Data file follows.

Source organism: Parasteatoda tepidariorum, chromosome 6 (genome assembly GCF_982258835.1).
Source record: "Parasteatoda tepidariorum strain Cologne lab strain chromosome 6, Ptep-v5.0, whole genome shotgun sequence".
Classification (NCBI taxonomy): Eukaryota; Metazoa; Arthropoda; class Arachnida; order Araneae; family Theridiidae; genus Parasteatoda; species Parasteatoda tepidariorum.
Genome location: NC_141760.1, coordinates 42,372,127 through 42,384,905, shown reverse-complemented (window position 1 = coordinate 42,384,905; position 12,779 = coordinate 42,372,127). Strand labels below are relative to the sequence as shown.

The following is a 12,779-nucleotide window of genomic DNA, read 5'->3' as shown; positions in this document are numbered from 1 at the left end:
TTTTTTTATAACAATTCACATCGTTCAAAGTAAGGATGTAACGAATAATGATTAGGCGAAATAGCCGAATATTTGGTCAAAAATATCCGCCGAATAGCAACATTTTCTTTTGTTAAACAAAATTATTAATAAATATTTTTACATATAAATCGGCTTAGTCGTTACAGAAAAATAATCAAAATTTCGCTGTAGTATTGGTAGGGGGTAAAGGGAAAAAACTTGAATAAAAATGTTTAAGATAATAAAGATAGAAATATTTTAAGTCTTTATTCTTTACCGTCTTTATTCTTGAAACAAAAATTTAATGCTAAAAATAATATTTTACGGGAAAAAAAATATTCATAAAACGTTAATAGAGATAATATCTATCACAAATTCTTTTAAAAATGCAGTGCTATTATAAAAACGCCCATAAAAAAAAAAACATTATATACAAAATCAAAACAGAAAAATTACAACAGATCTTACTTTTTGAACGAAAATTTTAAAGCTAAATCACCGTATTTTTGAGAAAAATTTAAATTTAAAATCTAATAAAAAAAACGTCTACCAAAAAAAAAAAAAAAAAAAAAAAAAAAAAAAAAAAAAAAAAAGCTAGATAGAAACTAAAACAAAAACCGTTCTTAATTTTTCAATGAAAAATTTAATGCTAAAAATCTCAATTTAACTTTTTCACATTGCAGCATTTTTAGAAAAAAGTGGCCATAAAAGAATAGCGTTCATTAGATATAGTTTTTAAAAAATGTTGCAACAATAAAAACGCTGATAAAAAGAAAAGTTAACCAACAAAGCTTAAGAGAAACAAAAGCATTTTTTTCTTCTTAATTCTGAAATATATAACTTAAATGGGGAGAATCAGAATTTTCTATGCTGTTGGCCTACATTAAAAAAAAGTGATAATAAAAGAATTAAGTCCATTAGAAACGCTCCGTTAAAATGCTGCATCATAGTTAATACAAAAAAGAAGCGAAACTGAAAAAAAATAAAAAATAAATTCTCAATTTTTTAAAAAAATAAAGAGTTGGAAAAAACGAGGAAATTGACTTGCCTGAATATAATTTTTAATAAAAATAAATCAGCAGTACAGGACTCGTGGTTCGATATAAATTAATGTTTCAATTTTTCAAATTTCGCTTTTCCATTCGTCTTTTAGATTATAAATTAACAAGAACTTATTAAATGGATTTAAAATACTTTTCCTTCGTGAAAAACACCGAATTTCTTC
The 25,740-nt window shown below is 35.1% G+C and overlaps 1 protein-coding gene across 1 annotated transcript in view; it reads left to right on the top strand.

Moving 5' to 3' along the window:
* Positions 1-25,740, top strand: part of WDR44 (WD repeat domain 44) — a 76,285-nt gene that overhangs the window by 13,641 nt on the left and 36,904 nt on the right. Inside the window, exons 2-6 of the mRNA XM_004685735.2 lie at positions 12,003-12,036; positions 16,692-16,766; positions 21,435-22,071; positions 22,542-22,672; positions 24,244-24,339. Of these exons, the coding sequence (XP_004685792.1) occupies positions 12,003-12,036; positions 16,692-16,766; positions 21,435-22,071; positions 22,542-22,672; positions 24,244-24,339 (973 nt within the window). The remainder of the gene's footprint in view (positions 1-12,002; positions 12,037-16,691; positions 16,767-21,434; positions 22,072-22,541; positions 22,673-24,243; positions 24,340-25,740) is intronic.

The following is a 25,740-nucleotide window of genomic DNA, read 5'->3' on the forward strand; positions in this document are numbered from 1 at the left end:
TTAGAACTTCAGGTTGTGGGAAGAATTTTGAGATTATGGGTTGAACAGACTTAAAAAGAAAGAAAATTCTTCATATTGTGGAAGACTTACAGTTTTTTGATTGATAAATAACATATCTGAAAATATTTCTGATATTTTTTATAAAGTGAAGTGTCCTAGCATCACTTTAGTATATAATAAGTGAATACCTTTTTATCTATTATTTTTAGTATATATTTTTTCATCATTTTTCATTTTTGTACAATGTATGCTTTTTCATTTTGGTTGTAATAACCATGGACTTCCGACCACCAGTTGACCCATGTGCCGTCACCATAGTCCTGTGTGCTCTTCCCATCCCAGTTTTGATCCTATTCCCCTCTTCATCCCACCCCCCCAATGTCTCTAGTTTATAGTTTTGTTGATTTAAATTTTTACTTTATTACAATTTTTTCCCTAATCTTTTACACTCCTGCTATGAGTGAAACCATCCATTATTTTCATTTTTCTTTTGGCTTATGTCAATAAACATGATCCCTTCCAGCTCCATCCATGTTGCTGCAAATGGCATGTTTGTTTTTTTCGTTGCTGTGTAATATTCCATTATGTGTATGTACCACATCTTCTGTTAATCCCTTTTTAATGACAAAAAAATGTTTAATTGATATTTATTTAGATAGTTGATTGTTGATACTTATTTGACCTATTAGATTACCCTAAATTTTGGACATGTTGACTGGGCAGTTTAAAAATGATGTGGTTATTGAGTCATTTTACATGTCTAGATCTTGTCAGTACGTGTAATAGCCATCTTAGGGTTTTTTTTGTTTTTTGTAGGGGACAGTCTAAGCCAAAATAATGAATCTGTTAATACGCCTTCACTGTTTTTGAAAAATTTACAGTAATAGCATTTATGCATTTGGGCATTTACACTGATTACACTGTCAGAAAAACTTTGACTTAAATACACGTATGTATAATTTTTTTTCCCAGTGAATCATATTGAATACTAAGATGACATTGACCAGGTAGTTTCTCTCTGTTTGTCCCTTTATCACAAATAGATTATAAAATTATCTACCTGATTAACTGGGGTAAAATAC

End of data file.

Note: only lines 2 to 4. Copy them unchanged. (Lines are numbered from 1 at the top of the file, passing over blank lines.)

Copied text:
Source record: "Parasteatoda tepidariorum strain Cologne lab strain chromosome 6, Ptep-v5.0, whole genome shotgun sequence".
Classification (NCBI taxonomy): Eukaryota; Metazoa; Arthropoda; class Arachnida; order Araneae; family Theridiidae; genus Parasteatoda; species Parasteatoda tepidariorum.
Genome location: NC_141760.1, coordinates 42,372,127 through 42,384,905, shown reverse-complemented (window position 1 = coordinate 42,384,905; position 12,779 = coordinate 42,372,127). Strand labels below are relative to the sequence as shown.